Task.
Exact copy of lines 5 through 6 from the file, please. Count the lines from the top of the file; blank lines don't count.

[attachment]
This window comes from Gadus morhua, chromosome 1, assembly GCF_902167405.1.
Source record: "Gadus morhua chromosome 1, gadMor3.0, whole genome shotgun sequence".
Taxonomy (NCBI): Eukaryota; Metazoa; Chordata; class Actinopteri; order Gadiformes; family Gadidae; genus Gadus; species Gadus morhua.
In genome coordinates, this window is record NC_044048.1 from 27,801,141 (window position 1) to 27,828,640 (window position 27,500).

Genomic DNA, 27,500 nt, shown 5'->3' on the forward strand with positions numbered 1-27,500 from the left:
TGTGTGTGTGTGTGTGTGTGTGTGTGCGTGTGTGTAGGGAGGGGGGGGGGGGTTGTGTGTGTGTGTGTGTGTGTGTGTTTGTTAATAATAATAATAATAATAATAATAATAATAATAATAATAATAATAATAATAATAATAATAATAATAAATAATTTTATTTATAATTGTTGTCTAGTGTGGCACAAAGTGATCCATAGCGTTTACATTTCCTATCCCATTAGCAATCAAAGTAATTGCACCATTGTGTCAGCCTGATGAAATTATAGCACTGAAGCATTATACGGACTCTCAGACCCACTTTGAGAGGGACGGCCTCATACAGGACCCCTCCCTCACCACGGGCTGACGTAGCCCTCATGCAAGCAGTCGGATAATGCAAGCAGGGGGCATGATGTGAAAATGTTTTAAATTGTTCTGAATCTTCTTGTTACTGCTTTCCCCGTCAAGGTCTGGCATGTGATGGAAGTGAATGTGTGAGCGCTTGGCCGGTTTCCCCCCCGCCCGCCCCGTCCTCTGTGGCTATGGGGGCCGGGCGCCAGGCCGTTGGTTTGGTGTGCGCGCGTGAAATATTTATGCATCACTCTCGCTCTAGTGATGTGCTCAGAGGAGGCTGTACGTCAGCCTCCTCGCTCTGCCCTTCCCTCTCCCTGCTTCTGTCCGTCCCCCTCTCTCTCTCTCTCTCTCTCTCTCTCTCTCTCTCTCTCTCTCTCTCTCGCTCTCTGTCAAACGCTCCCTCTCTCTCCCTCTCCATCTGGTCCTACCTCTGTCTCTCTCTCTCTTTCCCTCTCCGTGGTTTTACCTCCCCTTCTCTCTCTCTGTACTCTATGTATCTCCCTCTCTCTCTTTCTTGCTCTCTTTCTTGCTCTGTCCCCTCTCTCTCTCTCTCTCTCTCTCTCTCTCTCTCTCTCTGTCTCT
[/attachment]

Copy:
Genomic DNA, 27,500 nt, shown 5'->3' on the forward strand with positions numbered 1-27,500 from the left:
TGTGTGTGTGTGTGTGTGTGTGTGTGCGTGTGTGTAGGGAGGGGGGGGGGGGTTGTGTGTGTGTGTGTGTGTGTGTGTTTGTTAATAATAATAATAATAATAATAATAATAATAATAATAATAATAATAATAATAATAATAATAATAATAAATAATTTTATTTATAATTGTTGTCTAGTGTGGCACAAAGTGATCCATAGCGTTTACATTTCCTATCCCATTAGCAATCAAAGTAATTGCACCATTGTGTCAGCCTGATGAAATTATAGCACTGAAGCATTATACGGACTCTCAGACCCACTTTGAGAGGGACGGCCTCATACAGGACCCCTCCCTCACCACGGGCTGACGTAGCCCTCATGCAAGCAGTCGGATAATGCAAGCAGGGGGCATGATGTGAAAATGTTTTAAATTGTTCTGAATCTTCTTGTTACTGCTTTCCCCGTCAAGGTCTGGCATGTGATGGAAGTGAATGTGTGAGCGCTTGGCCGGTTTCCCCCCCGCCCGCCCCGTCCTCTGTGGCTATGGGGGCCGGGCGCCAGGCCGTTGGTTTGGTGTGCGCGCGTGAAATATTTATGCATCACTCTCGCTCTAGTGATGTGCTCAGAGGAGGCTGTACGTCAGCCTCCTCGCTCTGCCCTTCCCTCTCCCTGCTTCTGTCCGTCCCCCTCTCTCTCTCTCTCTCTCTCTCTCTCTCTCTCTCTCTCTCTCTCTCTCGCTCTCTGTCAAACGCTCCCTCTCTCTCCCTCTCCATCTGGTCCTACCTCTGTCTCTCTCTCTCTTTCCCTCTCCGTGGTTTTACCTCCCCTTCTCTCTCTCTGTACTCTATGTATCTCCCTCTCTCTCTTTCTTGCTCTCTTTCTTGCTCTGTCCCCTCTCTCTCTCTCTCTCTCTCTCTCTCTCTCTCTCTCTGTCTCT